It was also apparent to me that to be able to create the best library ever to young adults it took adults to do it. Professional adults. I remembered my primary school teacher whom I thought of as an adult who didn´t need us. She was there for us no matter who we were, she knew what she was doing and you could trust her. I remember liking that.

In my background reading for my thesis I touched upon so many disciplines that seemed relevant that I was absolutely overwhelmed. The kids gave me such a multi-facetted picture of the potential of libraries that I thought that it could only be possible to achieve that in a cross disciplinary culture. A sociologist once described the wise meeting between professional grown-ups and young adults as a “practical art”. I couldn´t agree more. And the practice informed by a scientific approach, of course.

So, I headed back to school and came to Katedralskolan, where I still am, in 2000. A drop out high school teacher who didn´t like libraries was to become a school librarian. Part-time for many years and since 2011, full-time. I had Kuhlthau in my hand and heard the voices of my informants in my head.

Now, Katedralskolan is a highly prestigious, traditional high school so I knew that the odds for me of finding myself at home was truly low. A long journey started.

Lena Fogelberg Carlsson

Using Guided Inquiry to create innovators and make global connections

 

One of the goals of the 21st century teacher librarian, is to develop 21st century skills. This requires an innovative spirit and a sense of connectedness in the world around us. Being willing to encourage students and teachers to step outside of their comfort zone and reach beyond the borders of their school can be difficult, but incredibly rewarding.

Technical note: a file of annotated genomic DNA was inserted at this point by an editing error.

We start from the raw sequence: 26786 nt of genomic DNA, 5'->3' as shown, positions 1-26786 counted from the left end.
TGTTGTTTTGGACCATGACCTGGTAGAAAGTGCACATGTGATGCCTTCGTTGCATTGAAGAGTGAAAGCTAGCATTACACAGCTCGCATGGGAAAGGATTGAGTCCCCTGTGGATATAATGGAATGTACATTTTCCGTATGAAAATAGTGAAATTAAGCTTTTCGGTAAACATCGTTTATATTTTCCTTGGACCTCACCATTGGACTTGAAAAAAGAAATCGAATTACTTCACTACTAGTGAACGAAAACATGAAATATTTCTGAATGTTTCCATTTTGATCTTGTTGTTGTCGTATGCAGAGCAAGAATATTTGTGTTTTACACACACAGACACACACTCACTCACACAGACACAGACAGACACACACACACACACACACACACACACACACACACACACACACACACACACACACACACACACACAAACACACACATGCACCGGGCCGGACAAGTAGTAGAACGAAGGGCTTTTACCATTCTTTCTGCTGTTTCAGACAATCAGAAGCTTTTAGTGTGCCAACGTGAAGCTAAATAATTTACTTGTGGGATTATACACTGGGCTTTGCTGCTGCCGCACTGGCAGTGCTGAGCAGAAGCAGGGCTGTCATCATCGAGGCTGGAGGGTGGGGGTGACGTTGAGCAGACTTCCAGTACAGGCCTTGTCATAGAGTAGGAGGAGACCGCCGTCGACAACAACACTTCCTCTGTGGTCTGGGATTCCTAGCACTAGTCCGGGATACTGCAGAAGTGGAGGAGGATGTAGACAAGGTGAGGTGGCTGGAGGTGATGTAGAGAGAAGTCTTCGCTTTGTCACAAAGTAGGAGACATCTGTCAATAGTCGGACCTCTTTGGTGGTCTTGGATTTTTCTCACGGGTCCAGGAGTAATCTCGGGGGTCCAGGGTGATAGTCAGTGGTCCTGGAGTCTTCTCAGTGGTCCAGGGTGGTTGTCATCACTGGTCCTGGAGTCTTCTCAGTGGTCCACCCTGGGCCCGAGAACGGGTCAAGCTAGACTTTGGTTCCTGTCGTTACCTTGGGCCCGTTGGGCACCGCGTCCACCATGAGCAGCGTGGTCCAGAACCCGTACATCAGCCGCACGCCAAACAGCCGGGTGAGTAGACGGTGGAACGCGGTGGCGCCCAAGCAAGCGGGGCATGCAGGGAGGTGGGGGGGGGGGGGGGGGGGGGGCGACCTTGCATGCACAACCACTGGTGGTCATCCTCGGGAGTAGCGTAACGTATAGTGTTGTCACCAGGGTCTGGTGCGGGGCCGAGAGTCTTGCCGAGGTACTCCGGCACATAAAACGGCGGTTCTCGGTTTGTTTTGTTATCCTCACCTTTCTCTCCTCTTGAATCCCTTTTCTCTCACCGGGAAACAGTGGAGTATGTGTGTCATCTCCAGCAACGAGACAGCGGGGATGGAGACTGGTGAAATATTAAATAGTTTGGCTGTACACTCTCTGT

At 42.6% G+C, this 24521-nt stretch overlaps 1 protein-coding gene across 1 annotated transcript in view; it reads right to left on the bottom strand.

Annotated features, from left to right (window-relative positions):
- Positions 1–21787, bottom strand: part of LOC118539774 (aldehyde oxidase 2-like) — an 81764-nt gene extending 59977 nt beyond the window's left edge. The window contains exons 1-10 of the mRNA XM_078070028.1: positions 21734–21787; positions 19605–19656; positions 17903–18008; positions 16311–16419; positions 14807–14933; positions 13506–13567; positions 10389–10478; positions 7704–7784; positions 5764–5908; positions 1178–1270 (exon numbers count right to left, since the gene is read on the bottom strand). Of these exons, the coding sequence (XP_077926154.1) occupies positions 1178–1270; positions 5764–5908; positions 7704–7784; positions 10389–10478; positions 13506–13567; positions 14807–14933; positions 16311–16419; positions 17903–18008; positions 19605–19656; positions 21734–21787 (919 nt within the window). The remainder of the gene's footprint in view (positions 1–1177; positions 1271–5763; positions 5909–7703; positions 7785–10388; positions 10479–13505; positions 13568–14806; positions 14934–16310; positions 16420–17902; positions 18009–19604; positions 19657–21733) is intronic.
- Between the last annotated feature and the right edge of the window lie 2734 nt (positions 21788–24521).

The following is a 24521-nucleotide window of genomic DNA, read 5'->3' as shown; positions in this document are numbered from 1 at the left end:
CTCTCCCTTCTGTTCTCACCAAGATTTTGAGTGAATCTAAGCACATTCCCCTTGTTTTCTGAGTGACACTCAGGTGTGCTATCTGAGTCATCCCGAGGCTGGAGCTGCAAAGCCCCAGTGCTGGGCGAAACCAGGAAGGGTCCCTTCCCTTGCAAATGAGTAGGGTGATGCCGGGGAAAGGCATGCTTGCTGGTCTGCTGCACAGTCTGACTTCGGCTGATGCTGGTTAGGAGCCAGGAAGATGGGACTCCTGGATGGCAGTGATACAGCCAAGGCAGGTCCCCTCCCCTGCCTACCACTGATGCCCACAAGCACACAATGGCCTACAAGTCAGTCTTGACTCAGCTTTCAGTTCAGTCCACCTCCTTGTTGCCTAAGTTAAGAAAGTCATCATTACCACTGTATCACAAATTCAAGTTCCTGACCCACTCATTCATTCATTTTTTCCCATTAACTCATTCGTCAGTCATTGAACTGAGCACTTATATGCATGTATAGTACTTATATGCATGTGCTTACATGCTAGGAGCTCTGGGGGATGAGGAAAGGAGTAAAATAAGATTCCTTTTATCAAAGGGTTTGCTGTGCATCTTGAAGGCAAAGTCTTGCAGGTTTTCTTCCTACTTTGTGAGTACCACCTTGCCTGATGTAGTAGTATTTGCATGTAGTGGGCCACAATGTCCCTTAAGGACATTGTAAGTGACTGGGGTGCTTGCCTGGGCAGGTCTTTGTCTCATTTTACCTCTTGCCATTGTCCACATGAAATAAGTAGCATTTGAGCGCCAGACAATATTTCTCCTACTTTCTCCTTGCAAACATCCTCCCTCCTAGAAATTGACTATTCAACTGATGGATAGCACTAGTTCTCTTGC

My first Guided Inquiry Design project was the perfect platform for creating globally connected students

My first Guided Inquiry Design project was the perfect platform for creating globally connected students

My first project was the perfect opportunity for innovation and global connections. Students were being asked to research and compare environmental problems in Sydney and Taipei and create a video which would convince others of a solution that they have identified. Thankfully, we now have fantastic tools to assist us in connecting with others on a global level in the inquiry process. However I really resonated with the words of George Couros who says innovation is:

….less about tools like computers, tablets, social media, and the Internet, and more about how we use those things.”

Guided Inquiry provides us with the model to ensure that we are not using those tools just because. Rather, we are using those tools to fulfil the nature of each stage in the inquiry process. The slides below demonstrate how we use the tools:

Google products were central to our ability to collaborate on a global level. Students used Google Docs in small inquiry circles to collaboratively edit the Inquiry log and Inquiry journal during the EXPLORE and GATHER phase. In IDENTIFY, MindMeister (which is linked can be a Google Add-on) allowed students to brainstorm their findings from the EXPLORE phase and develop both a central question as well as additional questions that will be sent to a school in Taiwan. We then used Google Docs which was edited by each inquiry circle and then shared with the Taiwanese school.

One of the issues that the students were presented with in the inquiry process was their inability to read much of the scientific research and statistics relating to environmental issues in Taipei (largely due to language – Google translate is great, but not perfect!) Therefore, our sister school in Taiwan played a very important part in the inquiry process because they would have access to information that we did not (or rather, we could not understand it!)